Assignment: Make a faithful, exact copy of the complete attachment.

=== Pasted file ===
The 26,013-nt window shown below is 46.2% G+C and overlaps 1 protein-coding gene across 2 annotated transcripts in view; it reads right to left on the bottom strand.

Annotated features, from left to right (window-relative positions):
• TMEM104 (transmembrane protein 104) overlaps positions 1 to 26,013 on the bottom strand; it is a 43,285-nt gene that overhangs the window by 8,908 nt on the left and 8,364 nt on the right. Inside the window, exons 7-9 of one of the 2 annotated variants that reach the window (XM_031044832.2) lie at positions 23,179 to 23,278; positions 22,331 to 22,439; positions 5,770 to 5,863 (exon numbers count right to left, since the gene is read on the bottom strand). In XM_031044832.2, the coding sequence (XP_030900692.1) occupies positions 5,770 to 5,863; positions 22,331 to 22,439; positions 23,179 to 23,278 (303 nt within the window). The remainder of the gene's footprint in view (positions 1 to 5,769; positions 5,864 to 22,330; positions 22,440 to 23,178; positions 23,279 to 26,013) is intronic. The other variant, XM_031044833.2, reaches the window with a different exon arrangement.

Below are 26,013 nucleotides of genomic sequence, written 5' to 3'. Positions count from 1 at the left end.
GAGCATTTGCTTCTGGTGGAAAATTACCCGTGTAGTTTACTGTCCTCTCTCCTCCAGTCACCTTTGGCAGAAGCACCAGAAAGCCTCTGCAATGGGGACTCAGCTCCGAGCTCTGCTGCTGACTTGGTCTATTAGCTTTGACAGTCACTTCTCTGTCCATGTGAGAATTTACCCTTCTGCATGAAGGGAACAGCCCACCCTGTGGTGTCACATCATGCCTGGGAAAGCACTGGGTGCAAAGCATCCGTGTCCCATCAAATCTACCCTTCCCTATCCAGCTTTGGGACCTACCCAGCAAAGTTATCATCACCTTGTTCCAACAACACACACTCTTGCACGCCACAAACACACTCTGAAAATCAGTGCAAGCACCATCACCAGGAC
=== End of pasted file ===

The 26,013-nt window shown below is 46.2% G+C and overlaps 1 protein-coding gene across 2 annotated transcripts in view; it reads right to left on the bottom strand.

Annotated features, from left to right (window-relative positions):
• TMEM104 (transmembrane protein 104) overlaps positions 1 to 26,013 on the bottom strand; it is a 43,285-nt gene that overhangs the window by 8,908 nt on the left and 8,364 nt on the right. Inside the window, exons 7-9 of one of the 2 annotated variants that reach the window (XM_031044832.2) lie at positions 23,179 to 23,278; positions 22,331 to 22,439; positions 5,770 to 5,863 (exon numbers count right to left, since the gene is read on the bottom strand). In XM_031044832.2, the coding sequence (XP_030900692.1) occupies positions 5,770 to 5,863; positions 22,331 to 22,439; positions 23,179 to 23,278 (303 nt within the window). The remainder of the gene's footprint in view (positions 1 to 5,769; positions 5,864 to 22,330; positions 22,440 to 23,178; positions 23,279 to 26,013) is intronic. The other variant, XM_031044833.2, reaches the window with a different exon arrangement.

Below are 26,013 nucleotides of genomic sequence, written 5' to 3'. Positions count from 1 at the left end.
GAGCATTTGCTTCTGGTGGAAAATTACCCGTGTAGTTTACTGTCCTCTCTCCTCCAGTCACCTTTGGCAGAAGCACCAGAAAGCCTCTGCAATGGGGACTCAGCTCCGAGCTCTGCTGCTGACTTGGTCTATTAGCTTTGACAGTCACTTCTCTGTCCATGTGAGAATTTACCCTTCTGCATGAAGGGAACAGCCCACCCTGTGGTGTCACATCATGCCTGGGAAAGCACTGGGTGCAAAGCATCCGTGTCCCATCAAATCTACCCTTCCCTATCCAGCTTTGGGACCTACCCAGCAAAGTTATCATCACCTTGTTCCAACAACACACACTCTTGCACGCCACAAACACACTCTGAAAATCAGTGCAAGCACCATCACCAGGAC